Supplementary Material for: Immunomodulatory Effects of Lactobacillus and Bifidobacterium on Both Murine and Human Mitogen-Activated T Cells
datasetposted on 16.05.2011 by Li C.-Y., Lin H.-C., Lai C.-H., Lu J.J.-Y., Wu S.-F., Fang S.-H.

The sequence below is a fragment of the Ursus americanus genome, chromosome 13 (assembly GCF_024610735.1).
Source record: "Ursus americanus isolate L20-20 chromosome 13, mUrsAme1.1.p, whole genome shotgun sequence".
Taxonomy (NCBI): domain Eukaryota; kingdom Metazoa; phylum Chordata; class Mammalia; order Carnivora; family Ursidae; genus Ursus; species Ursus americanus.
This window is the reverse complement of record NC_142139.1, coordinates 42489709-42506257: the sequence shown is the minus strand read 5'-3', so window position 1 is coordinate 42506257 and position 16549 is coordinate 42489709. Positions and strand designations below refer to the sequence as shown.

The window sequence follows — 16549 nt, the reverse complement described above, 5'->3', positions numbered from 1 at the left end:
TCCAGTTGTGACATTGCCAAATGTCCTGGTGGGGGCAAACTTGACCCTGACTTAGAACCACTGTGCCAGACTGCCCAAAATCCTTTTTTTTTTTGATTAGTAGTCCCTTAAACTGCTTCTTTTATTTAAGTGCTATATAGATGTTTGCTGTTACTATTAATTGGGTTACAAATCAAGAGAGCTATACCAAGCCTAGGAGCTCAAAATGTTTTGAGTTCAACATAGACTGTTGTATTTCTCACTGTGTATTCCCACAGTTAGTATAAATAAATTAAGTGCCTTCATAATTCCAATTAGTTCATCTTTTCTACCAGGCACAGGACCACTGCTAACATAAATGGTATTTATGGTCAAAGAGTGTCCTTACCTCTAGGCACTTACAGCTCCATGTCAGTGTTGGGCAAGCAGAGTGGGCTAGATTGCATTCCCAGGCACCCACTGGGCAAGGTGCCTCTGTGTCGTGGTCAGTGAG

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Background: Beneficial effects of probiotics have been reported for patients with allergic diseases and intestinal disorders. There is increasing interest in studying the role of different strains or combined probiotic administration on immunoregulation. In this study, we investigated whether probiotics modulate the immune response through regulating T cell proliferation and differentiation. Methods: We examined the effect of probiotic I (a combination of Lactobacillus acidophilus and Bifidobacterium bifidus) and probiotic II (a combination of L. acidophilus and B. infantis) on cell survival and proliferation, the progression of the cell cycle, and the production of Th1/Th2 cytokines by mitogen-stimulated murine spleen cells and human peripheral blood mononuclear cells (PBMCs). Results: Our experimental results showed that high concentrations (≧1 × 106 CFU/ml) of probiotic I or II inhibited mitogen-induced cell proliferation and arrested the cell cycle at the G0/G1 stage in both mitogen-stimulated spleen cells and PBMCs. In the results of low concentrations (<1 × 106 CFU/ml), probiotic I or II enhanced the production of IFN-γ but inhibited the production of IL-4. Our results indicated that high concentrations of probiotic I or II treatment could attenuate mitogen-induced overactive immune responses. On the other hand, low concentrations of probiotic I or II treatment could promote a shift in the Th1/Th2 balance toward Th1-skewed immunity. Conclusion: Dose selection is an important issue for probiotic studies. Our results indicated that probiotics have beneficial effects on regulating T cell-mediated immune responses by attenuating mitogen-induced overactive immune responses and promoting Th1 immune responses.